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# Mean value theorem example: polynomial

Video transcript

Let's say I have
some function f of x that is defined as being equal
to x squared minus 6x plus 8 for all x. And what I want to do is
show that for this function we can definitely find
a c in an interval where the derivative at the point c
is equal to the average rate of change over that interval. So let's give ourselves an
interval right over here. Let's say we care about the
interval between 2 and 5. And this function is definitely
continuous over this closed interval, and it's also
differentiable over it. And it just has to
be differentiable over the open interval, but
this is differentiable really for all x. And so let's show
that we can find a c that's inside the
open interval, that's a member of the open
interval, that's in the open interval such
that the derivative at c is equal to the average rate
of change over this interval. Or is equal to the slope of
the secant line between the two endpoints of the interval. So it's equal to f of 5
minus f of 2 over 5 minus 2. And so I encourage you to
pause the video now and try to find a c where
this is actually true. Well to do that, let's just
calculate what this has to be. Then let's just take the
derivative and set them equal and we should be able
to solve for our c. So let's see f of 5 minus f of
2, f of 5 is, let's see, f of 5 is equal to 25 minus 30 plus 8. So that's negative 5
plus 8 is equal to 3. f of 2 is equal to
2 squared minus 12. So it's 4 minus 12 plus 8. That's going to be a 0. So this is equal to 3/3,
which is equal to 1. f prime of c needs
to be equal to 1. And so what is the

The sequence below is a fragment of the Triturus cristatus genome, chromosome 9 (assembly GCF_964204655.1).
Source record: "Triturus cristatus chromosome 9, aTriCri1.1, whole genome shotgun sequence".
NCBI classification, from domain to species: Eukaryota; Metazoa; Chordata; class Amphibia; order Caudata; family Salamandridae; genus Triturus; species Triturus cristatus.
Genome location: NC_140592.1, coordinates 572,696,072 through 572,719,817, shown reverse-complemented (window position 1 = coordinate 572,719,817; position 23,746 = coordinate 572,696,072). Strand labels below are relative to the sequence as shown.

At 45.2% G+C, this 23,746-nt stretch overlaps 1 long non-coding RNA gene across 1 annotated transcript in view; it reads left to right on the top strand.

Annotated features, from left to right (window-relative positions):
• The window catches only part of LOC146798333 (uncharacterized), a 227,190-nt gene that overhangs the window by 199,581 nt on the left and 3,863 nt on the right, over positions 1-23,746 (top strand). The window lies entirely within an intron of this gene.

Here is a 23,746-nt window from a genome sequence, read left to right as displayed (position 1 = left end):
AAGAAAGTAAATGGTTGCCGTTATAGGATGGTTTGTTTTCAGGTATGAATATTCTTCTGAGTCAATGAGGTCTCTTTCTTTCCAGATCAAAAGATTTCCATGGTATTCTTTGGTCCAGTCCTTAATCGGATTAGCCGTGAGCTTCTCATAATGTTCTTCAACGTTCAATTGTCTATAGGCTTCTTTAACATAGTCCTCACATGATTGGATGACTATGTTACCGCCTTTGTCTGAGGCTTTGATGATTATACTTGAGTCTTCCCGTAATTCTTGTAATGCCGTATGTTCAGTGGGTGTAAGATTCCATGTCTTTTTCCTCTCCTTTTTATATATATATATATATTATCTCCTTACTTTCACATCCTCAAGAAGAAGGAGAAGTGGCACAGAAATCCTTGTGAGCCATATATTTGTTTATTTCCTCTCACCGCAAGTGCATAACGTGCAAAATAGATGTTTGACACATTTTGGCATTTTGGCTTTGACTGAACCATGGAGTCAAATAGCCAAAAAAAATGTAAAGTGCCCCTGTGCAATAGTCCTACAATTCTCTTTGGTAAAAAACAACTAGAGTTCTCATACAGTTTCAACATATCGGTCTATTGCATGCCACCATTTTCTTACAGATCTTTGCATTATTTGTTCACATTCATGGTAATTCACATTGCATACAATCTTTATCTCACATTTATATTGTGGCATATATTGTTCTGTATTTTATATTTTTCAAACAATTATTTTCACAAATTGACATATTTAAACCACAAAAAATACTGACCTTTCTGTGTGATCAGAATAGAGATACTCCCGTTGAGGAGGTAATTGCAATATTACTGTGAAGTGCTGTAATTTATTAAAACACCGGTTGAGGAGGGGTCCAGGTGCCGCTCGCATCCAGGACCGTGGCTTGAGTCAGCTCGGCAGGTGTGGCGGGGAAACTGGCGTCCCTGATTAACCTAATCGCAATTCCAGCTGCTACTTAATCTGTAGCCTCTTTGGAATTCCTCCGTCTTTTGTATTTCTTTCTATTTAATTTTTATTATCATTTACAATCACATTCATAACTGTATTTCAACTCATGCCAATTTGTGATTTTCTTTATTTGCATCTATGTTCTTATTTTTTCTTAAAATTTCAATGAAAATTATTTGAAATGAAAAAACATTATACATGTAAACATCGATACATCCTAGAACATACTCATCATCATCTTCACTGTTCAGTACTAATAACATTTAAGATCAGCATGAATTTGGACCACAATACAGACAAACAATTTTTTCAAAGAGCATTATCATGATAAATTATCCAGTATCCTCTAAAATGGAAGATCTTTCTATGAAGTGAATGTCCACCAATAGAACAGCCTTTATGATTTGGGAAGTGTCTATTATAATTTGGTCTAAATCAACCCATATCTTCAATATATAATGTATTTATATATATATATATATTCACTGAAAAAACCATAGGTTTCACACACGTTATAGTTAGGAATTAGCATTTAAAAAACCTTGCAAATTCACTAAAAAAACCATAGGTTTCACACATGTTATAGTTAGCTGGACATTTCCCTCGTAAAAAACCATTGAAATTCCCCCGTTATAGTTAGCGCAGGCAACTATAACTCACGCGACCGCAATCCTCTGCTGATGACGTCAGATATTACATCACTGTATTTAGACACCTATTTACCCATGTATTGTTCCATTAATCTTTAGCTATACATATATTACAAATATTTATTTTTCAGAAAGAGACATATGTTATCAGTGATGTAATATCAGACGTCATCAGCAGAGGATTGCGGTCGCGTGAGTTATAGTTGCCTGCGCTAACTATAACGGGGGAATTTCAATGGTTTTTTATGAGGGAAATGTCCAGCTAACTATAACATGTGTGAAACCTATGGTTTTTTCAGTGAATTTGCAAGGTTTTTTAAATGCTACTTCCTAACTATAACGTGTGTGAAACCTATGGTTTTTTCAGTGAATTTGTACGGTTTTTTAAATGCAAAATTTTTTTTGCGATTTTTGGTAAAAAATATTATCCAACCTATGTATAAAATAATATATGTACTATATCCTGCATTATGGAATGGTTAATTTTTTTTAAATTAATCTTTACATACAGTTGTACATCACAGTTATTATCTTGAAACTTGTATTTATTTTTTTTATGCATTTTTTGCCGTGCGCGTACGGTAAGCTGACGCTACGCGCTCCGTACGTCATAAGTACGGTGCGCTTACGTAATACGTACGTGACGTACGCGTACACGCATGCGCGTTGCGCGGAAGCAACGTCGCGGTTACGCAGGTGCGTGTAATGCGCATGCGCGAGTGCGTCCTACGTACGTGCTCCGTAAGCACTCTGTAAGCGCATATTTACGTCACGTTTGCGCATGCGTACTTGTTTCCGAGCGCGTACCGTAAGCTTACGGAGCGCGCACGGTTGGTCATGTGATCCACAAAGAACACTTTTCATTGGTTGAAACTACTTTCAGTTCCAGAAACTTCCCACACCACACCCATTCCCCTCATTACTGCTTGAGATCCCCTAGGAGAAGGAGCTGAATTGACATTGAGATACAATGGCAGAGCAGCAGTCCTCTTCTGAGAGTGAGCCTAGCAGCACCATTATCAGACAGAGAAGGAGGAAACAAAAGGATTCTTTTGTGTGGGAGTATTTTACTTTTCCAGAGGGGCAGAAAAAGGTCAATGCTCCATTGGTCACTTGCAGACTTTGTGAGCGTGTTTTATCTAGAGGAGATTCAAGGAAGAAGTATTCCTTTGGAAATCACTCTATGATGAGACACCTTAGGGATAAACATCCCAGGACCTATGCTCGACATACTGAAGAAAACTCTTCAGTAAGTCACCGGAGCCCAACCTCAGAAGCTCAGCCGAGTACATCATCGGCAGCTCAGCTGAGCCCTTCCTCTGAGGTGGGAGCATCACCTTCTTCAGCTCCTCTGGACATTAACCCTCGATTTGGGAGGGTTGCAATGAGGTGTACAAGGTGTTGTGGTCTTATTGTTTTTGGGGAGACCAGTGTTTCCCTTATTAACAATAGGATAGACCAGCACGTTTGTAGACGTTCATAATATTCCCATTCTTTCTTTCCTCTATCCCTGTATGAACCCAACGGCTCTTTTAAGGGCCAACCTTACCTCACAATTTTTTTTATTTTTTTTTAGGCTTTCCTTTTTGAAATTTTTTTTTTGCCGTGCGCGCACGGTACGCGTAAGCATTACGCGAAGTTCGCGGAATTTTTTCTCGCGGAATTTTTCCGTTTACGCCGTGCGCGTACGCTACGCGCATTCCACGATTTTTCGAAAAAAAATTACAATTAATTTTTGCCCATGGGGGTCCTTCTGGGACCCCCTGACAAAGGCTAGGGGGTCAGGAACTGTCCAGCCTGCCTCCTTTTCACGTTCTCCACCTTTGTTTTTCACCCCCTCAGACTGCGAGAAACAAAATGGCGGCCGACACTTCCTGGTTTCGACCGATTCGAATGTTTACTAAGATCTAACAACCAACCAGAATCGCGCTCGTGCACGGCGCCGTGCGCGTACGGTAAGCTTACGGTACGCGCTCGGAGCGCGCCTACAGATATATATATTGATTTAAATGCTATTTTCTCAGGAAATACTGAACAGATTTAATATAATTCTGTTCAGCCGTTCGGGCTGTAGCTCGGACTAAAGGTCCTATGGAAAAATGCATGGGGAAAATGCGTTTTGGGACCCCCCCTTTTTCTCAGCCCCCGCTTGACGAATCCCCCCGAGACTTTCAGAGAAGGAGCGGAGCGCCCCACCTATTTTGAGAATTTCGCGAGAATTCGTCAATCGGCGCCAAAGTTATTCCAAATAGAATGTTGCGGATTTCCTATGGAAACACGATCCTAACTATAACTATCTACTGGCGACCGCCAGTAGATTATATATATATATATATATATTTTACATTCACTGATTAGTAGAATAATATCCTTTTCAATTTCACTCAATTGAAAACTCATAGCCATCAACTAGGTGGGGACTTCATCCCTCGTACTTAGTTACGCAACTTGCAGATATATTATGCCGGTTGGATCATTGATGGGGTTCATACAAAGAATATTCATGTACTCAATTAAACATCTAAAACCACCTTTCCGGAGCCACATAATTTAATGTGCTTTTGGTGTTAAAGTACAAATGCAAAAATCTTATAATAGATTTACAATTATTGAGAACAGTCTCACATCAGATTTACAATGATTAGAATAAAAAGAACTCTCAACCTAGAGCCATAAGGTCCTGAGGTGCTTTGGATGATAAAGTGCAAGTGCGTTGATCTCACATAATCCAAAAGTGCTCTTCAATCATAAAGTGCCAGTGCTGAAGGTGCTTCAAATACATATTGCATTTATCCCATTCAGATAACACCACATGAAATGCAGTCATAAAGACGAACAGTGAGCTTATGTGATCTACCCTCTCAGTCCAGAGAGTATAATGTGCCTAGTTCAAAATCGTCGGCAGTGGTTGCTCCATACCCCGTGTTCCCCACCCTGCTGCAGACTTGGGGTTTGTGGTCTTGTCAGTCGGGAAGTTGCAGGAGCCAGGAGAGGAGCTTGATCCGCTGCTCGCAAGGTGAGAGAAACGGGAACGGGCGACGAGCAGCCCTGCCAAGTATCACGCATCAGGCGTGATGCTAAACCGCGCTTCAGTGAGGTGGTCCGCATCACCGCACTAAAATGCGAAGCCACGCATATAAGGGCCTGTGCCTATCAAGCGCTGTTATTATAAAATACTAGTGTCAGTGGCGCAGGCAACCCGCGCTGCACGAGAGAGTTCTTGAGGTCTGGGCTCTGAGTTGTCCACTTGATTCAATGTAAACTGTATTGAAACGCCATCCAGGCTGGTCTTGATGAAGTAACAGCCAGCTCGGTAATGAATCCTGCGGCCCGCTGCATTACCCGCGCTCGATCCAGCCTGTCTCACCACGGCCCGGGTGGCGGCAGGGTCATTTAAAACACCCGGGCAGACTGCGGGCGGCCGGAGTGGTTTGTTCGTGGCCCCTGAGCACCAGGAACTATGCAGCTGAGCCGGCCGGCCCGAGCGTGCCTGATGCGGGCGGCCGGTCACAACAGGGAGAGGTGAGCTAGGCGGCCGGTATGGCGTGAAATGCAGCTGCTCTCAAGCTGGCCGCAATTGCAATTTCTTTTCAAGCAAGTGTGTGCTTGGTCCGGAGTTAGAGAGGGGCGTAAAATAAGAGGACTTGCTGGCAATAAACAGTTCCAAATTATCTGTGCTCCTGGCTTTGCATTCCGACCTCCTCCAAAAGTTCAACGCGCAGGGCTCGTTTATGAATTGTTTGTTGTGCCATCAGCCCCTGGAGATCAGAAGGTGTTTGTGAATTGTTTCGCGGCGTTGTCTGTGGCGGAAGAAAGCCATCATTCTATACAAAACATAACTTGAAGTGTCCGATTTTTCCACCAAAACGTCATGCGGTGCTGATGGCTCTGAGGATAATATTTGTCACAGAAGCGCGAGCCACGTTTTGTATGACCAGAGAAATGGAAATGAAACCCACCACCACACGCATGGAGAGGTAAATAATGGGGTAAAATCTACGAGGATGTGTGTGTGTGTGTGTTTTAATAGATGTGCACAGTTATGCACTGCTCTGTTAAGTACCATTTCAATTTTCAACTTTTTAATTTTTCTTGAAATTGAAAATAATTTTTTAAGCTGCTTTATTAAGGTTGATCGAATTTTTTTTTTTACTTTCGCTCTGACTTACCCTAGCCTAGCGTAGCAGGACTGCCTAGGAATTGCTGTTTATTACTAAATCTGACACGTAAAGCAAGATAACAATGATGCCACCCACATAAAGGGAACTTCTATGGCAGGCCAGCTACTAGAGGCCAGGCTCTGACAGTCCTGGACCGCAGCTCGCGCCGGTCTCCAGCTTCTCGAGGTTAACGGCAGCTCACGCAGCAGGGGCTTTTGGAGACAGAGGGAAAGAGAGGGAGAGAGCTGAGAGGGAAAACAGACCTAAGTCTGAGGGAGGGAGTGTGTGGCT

derivative of this? Well let's see, f prime of
x is equal to 2x minus 6. And so we need to figure
out at what x value, especially it has to be
in this open interval, at what x value
is it equal to 1? So this needs to be equal to 1. So let's add 6 to both sides. You get 2x is equal to 7. x is equal to 7/2, which is
the same thing as 3 and 1/2. So it's definitely in this
interval right over here. So we've just found
our c is equal to 7/2. And let's just graph
this to really make sure that this makes sense. So this right over
here is our y-axis. And then this right
over here is our x-axis. Looks like all the
action is happening in the first and
fourth quadrants. So that is our x-axis. And let's see, let's say
this is 1, 2, 3, 4, and 5. So we already know that 2
is one of the zeroes here. So we know that our function
if we wanted to graph it, it intersects the
x-axis right over here. And you can factor this out
as x minus 2 times x minus 4. So the other place where
our function hits 0 is when x is equal
to 4 right over here. Our vertex is going to be right
in between at x is equal to 3. When x is equal to 3, let's
see, 9 minus 18 is negative 9 plus 8, so negative 1. So you have the point
3, negative 1 on it. And so that's enough
for us to graph. And we also know
at 5, we're at 3. So 1, 2, 3. So at 5, we are right over here. So over the interval
that we care about, our graph looks
something like this. So that's the interval
that we care about. And we're saying
that we were looking for a c whose slope is
the same as the slope of the secant line,
same as the slope of the line between
these two points. And if I were to just visually
look at it, I'd say well yeah, it looks like right around
there just based on my drawing, the slope of the tangent line
looks like it's parallel. It looks like it
has the same slope, looks like the tangent line is
parallel to the secant line. And that looks like it's
right at 3 and 1/2 or 7/2. So it makes sense. So this right over here is
our c. c is equal to 7/2.